It is easier to just prepare to put out small portions of cold foods and replenish the serving dishes, or if you have the room, prepare several dishes/platters and switch them out before the food becomes room temperature. Use a picnic cooler for extra storage room,(and place outside if the weather is cold).

You don’t want to miss the game and the fun …and let your guests see you working too hard; be a gracious host.

Make sure you hit your local dollar market/stores and pick up extra small, covered plastic storage containers for leftovers and for sending some home with your guests. YOU WILL HAVE LEFTOVERS ; that is a commandment! Never underfeed guest and never underestimate the appetite of sport fans, (especially male ones!) You may also want to pick up some covered, compartmentalized ‘carry-out’ containers; men love these and you can find them at dollar stores in packets of 10 for a dollar.
I often keep covered carry-out or pre-made item’s plastic containers in which to give away food. (“Recycle, Reduce, Reuse”). Foil pans are in all stores, (and cheap in dollar markets), and are also good for giving away food. Try never to give food on plates or in containers that you want to keep; you may not get them back. People may be too rushed to remember, or embarrassed if they break, or give them ‘back’ to the wrong person.(My aunt ‘returned’ my mother’s best cake dish to her next door neighbor.The woman took it and never told my aunt that it wasn’t hers!). If you want to use ‘real’ plates or bowls, use any odd pieces you may have or buy some at your local dollar store or  from you favorite charity thrift store. And put a note on your gift to pass the plate/bowl along.

Some people consider chicken wings another ‘must have’. My next post (I hope) will be on chicken wings and how easy it is to make them and how to make a variety of them.

 

3 Potato Skins  (9)

Make your own Potato Skins; make them healthier and wow ’em in the process.
Scrub potatoes and peel them in long strips. Place the strips in cold water and make mashed or Parsley Potatoes [December Archive], withe the insides, especially if you are making the Ham Casserole or other recipe for the party.

Line a flat baking sheet with parchment paper or foil. Brush with vegetable oil of your choice,(I prefer regular olive or peanut oil), and sprinkle with salt,(preferably sea salt, but any will do).
Place the potato skins outside-down on the prepared baking sheet, brush the insides (top) with  vegetable oil and sprinkle them with…whatever you like! Some ideas are: Cheddar cheese; Pepper Jack cheese, parsley/ paprika/rosemary; chipotle; garlic/oregano; chives, with salt and pepper; Italian seasoning, (parsley, basil, marjoram); turmeric/ garlic; garam masala; or any group of herbs you like; mix or match them with cheeses, too.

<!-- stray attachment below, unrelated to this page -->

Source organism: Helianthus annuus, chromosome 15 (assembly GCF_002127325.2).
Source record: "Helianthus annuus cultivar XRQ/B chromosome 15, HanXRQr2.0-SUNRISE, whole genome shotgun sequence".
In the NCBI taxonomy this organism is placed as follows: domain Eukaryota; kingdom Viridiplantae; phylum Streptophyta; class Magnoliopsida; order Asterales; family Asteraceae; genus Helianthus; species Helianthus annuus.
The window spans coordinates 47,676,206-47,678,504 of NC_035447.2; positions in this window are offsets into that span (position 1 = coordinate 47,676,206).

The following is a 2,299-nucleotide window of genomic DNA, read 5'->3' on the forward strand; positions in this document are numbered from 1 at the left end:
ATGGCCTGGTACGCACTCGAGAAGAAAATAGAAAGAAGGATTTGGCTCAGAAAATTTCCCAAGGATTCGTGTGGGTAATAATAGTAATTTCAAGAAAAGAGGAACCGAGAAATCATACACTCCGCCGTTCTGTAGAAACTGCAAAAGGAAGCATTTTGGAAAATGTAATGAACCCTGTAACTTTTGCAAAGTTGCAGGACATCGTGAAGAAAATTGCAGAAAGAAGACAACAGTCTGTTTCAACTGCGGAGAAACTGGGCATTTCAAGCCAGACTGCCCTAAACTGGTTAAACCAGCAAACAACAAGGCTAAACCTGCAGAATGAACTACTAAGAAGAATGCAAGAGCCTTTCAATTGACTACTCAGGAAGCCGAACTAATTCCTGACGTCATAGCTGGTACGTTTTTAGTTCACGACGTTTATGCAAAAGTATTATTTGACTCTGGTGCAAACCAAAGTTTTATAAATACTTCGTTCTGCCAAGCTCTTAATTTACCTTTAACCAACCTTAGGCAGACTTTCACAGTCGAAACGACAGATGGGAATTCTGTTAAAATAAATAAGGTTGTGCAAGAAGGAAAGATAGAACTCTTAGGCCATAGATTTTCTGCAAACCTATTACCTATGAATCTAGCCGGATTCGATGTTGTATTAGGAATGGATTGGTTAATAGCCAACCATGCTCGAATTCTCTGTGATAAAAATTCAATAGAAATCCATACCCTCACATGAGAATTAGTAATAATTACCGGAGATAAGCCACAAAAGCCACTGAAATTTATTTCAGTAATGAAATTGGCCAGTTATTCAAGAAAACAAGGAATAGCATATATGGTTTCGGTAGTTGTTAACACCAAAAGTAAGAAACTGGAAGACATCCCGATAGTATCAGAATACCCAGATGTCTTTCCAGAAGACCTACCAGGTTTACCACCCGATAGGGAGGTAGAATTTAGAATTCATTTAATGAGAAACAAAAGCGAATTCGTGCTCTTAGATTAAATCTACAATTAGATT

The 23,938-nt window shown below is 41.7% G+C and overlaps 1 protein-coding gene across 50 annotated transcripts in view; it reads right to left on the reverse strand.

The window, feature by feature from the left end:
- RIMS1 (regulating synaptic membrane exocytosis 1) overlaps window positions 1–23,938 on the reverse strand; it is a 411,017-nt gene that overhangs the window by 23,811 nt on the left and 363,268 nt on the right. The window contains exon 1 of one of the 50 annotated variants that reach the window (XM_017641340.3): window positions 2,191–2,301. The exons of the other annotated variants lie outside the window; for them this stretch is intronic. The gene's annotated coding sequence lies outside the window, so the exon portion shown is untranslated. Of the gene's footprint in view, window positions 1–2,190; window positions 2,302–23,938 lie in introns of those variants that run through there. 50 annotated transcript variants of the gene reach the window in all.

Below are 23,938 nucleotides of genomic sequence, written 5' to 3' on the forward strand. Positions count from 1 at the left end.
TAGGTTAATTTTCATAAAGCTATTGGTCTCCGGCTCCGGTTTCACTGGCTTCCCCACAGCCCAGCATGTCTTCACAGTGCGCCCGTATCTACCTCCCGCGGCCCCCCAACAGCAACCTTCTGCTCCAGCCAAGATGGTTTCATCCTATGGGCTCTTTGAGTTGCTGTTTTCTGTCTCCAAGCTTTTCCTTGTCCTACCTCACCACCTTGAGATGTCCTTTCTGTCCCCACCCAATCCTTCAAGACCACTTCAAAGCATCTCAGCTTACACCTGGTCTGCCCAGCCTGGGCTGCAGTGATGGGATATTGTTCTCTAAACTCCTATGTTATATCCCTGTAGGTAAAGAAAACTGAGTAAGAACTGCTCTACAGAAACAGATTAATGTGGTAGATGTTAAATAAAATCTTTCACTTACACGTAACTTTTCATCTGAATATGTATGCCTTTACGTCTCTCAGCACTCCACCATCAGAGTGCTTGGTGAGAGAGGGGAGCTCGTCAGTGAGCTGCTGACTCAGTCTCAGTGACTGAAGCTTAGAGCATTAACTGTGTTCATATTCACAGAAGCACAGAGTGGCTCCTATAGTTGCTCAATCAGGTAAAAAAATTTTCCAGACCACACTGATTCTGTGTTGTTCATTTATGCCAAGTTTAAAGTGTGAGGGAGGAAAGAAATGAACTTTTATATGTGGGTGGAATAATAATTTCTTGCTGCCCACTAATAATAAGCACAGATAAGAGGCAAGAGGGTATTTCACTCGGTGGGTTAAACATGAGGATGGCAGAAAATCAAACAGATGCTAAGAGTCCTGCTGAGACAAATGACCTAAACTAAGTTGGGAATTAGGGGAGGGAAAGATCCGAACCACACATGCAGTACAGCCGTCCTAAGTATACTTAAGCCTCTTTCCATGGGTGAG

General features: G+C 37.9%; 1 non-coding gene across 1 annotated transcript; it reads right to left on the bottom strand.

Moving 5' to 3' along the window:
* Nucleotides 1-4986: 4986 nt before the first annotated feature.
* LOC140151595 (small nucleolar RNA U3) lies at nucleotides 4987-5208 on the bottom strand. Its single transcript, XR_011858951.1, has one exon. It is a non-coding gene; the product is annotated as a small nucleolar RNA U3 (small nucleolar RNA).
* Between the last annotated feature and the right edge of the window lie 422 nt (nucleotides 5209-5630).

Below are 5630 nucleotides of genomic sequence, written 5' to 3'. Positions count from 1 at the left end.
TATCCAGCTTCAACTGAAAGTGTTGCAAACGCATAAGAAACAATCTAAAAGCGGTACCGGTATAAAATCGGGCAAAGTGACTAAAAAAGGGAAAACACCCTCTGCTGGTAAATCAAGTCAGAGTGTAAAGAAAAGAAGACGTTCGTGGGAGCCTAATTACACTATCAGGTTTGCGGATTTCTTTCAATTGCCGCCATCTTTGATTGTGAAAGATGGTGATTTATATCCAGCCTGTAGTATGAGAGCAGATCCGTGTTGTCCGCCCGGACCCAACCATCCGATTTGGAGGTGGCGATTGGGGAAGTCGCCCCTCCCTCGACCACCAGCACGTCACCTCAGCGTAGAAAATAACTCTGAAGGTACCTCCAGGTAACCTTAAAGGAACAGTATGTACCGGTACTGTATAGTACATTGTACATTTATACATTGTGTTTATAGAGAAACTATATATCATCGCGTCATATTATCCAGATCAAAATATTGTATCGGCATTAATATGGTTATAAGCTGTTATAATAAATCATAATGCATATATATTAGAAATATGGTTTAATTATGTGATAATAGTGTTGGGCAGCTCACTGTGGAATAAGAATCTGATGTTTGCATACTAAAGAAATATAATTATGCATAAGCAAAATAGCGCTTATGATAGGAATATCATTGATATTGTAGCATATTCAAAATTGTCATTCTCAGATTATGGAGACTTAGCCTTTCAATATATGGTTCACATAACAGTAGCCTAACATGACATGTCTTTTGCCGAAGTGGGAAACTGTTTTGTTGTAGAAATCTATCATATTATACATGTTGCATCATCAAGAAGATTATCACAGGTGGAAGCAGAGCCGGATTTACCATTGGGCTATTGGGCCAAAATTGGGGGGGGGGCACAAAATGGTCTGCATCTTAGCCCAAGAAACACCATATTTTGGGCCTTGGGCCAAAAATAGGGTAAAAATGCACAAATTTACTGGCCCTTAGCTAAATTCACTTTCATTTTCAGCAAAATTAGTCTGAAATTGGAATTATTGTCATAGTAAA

Bake at 400F until very firm. When cool, these may be frozen wrapped well, with paper or plastic between the layers, and after thawing, can then be re-crisped in a hot oven before serving.

Don’t forget a fruit. A fruit tray is not hard to make and much less expensive if you do the slicing yourself. Fruits that will quickly oxidize,(turn brown), like bananas, apples and pears, will not do so as rapidly if they are dipped in either citrus soda or pineapple juice.Some people use lemon juice,[wince!].
If even THAT is too much trouble or you don’t feel that you will have the time, make a fruit salad, and feel free to use canned/jarred pineapple, plums, peaches, mandarin oranges, berries,(or frozen, thawed berries).This can be made a day or two ahead of time, and you’ll be glad it’s there.

Have plenty of ice and non-alcoholic drinks…good water, coffee, sodas and teas, with sugar and sweeteners on the side. Limit the alcohol if serving and cut it off long before your guests need to leave.Make sure they eat and drink plenty of clear fluids before and after.

Make sure there is a variety of chips, pretzels and/or popcorn or other non-sugary snacks. Avoid messy desserts and melting ones, such as those with whipped cream or ice cream, puddings and ‘molten cakes’. You are better off with cupcakes, muffins or bar-type cakes,(brownies, etc.), than a cake you need to cut. Cakes are seldom  pretty once they are  cut and are often a sticky mess; men, especially, don’t want to deal with the mess, (and you don’t need it on our floor or in the rugs).Plus, it takes up a lot of table room, you can put muffins and bar cookies stacked or in a basket.

I hope to get back with more recipes; if you have any questions, please shoot them my way! And no matter who wins or loses, I hope you at least get a kick out of the SuperBowl ads, like I do

Meatless Protein Combinations

The key to low cholesterol, Lenten, vegetarian , (lacto/ovo- vegetarians who eat dairy products and eggs; lacto-vegetarians who indulge in milk and milk products),
vegan, (those who consume and use no animal products), or absolutely fool-proof, non-offensive hosting are meatless-protein combinations. Some of them are not complete proteins, but are close enough. There are several types of non-dairy milks that are readily available in your local grocery store: Soy, Rice and Almond, which I find wonderful, and can not only be substituted for milk as a drink, but in cereal,(cooked or cold), rice, whipped into potatoes, etc. Again, please ask any guest as some of these may cause allergic reactions. There are also Oat and Hemp milks on the market. I have not used these; and I need to experiment more with tofu, seitan and other non-meat proteins.
[Recipes for suggestions with asterisks will be in upcoming blogs]
Examples of non-meat protein combos are:
Beans or legumes with grains, corn (vegan)
Beans or legumes with dairy products.
Grains with dairy products.
Rice or potatoes with dairy products.
Confusing? Not really. You already eat many of them without realizing it:
Macaroni and cheese
Pasta Alfredo
Cheese ravioli or tortellini
Cheese pizza
Cheese sandwich; grilled or on plain bread, or grilled open-faced under the broiler